“What a mighty man he turns out to be! He raped 10 women; I’d never have expected that from him. He surprised us all — we all envy him!” Few Russia watchers will forget this quip Putin in 2006 in reference to Israeli President Moshe Katsav’s rapist proclivities. Nor will his “If they’re in the airport, we’ll kill them there … and excuse me, but if we find them in the toilet, we’ll exterminate them in their outhouses,” in response to Chechen terrorists. That one tops Bush’s “smoke them out of their holes” quip. With Putin leaving office, NPR has compiled a short list and a story to remember him by. Scraps of Moscow has more on the subject. Can we expect Medvedev to top his patron?
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By Sean — 2 years ago
Ilya Matveev, PhD student in Political Science at the European University at St Petersburg, Russia where he studies Russian political economy and neoliberalism in comparative perspective. He is an editor of the online platform Openleft.ru and a member of the Public Sociology Laboratory.Post Views: 76
By Sean — 10 years ago
Michael Idov’s ” The Hibertation” in the New Republic is a must read.
The New Republic
The Hibernation by Michael Idov
Meet Dmitri Medvedev, a docile president for a docile Russia.
Post Date Wednesday, April 23, 2008
Minutes after the polls closed on March 2 in the westernmost Russian city of Kaliningrad–certifying a blowout victory by presidential candidate Dmitri Anatolyevich Medvedev, handpicked heir to Vladimir Vladimirovich Putin– the men of the hour made an appearance at a massive concert underway in Red Square. As broadcast by NTV, a television channel owned by Gazprom (where Medvedev chairs the board of directors), the scene looked like something out of Mission: Impossible. A low-placed camera tracked alongside Putin and Medvedev, dressed Kremlin Casual in a boxy leather jacket (Dima) and a parka (Volodya), as they strode, to a rock beat, across the convex cobblestone expanse of the square. The shot’s director, perhaps taking another cue from Tom Cruise movies, had removed background extras or anything else the eye could use to calibrate the heroes’ heights: Medvedev is 5’4″ to Putin’s 5’7″. The action duo climbed onto the stage, and Medvedev–a professed headbanger who had had a box reserved at the Led Zeppelin reunion show in London on the day Putin named him his successor–got to live out a rock ‘n’ roll moment. He grabbed the mic and yelled “Privet, Rossiya! Privet, Moskva!” (the Russian equivalent of “Hello, Cleveland”). The square went wild. His fervor subsiding, the president-elect segued into an anodyne victory speech about the need to “fortify stability” and “improve quality of life.” The crowd began chanting “Con-grats! Con-grats!”–an unusually impersonal choice of a mantra. Medvedev passed the microphone to his benefactor, and the chant immediately changed. “Pu-tin! Pu-tin! PU-TIN!!!” Medvedev politely smiled.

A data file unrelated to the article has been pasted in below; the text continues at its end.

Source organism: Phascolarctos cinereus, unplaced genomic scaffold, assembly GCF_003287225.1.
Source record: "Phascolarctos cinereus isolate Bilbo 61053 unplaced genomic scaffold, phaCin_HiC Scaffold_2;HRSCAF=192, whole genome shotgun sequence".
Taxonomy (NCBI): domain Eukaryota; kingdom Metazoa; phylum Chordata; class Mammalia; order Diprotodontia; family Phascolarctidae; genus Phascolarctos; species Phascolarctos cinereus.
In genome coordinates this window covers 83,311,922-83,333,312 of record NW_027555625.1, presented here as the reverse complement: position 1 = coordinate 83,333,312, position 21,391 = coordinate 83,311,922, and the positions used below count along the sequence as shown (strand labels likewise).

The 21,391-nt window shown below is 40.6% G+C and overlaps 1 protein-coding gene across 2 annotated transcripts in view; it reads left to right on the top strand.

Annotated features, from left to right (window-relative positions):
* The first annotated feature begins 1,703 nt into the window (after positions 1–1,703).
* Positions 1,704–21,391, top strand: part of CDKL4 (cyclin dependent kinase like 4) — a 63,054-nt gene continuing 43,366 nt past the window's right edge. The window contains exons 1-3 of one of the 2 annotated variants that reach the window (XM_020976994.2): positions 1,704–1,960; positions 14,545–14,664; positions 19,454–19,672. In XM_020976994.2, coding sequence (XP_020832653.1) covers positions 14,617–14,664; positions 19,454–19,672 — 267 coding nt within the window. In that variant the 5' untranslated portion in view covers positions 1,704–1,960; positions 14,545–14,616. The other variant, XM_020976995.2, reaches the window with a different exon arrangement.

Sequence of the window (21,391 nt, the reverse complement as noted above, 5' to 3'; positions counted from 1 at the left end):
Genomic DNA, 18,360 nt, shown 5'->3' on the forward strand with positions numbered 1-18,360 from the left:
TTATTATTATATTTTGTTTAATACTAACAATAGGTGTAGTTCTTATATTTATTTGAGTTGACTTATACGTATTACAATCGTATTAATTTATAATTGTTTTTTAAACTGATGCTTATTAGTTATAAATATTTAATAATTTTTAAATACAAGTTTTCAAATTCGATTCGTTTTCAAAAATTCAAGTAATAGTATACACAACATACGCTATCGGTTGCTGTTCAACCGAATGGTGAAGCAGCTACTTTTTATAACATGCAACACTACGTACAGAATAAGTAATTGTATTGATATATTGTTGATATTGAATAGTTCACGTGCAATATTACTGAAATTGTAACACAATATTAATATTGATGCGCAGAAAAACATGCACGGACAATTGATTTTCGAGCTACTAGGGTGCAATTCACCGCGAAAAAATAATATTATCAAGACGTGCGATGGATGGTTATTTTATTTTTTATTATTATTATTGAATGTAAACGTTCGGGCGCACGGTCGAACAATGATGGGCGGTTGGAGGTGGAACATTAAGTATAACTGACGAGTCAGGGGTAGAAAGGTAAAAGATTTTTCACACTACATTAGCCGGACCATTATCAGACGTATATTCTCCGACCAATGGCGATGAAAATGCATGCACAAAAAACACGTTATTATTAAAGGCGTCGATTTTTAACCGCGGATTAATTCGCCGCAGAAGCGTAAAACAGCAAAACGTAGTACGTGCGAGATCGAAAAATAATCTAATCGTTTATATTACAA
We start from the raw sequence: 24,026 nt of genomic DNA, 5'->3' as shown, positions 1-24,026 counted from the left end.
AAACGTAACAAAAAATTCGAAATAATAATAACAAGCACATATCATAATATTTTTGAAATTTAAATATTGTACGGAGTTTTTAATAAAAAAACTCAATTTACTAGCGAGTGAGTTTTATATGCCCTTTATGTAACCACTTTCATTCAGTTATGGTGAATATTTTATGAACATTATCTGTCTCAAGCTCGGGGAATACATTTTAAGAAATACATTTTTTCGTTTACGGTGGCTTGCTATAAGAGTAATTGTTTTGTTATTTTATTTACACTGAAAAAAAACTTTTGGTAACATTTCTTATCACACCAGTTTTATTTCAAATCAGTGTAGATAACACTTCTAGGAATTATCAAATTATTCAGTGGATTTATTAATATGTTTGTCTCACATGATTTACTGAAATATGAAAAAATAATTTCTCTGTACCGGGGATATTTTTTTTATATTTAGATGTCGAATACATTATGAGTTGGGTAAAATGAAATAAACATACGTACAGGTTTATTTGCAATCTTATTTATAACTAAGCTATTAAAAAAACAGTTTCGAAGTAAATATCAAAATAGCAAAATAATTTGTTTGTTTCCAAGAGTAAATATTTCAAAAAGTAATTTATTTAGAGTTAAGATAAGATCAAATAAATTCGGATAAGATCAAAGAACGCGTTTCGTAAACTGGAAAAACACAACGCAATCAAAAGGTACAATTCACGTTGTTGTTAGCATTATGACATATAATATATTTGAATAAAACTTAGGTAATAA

This episode is likely to repeat, in one form or another, throughout the first months and even years of Medvedev’s rule. If it seems as if Russia has elected a man nobody knows anything about, it’s because Russia, with a complacency easily mistakable for contentedness, didn’t really elect Dmitri Medvedev at all. It reelected Vladimir Putin, in the way Tibetan monks pick the same Dalai Lama each time, regardless of the human form he’s taken. The rubber- stamping of the Kremlin candidate illuminates a useful truth about Russian society: Putin’s stifling regime and the country’s oil-fueled prosperity are viewed not as unrelated phenomena but as cause and effect. Medvedev, even as he formally represents the end of that regime, is also its ultimate triumph.Post Views: 66
By Sean — 2 years ago
Anne Garrels is a former foreign correspondent for National Public Radio and the author of Naked in Baghdad which chronicled the events surrounding the American invasion of Iraq in 2003. Her most recent book is Putin’s Country: A Journey into the Real Russia.
Aesop Rock, “No Regrets,” Labor Days, 2001.Post Views: 268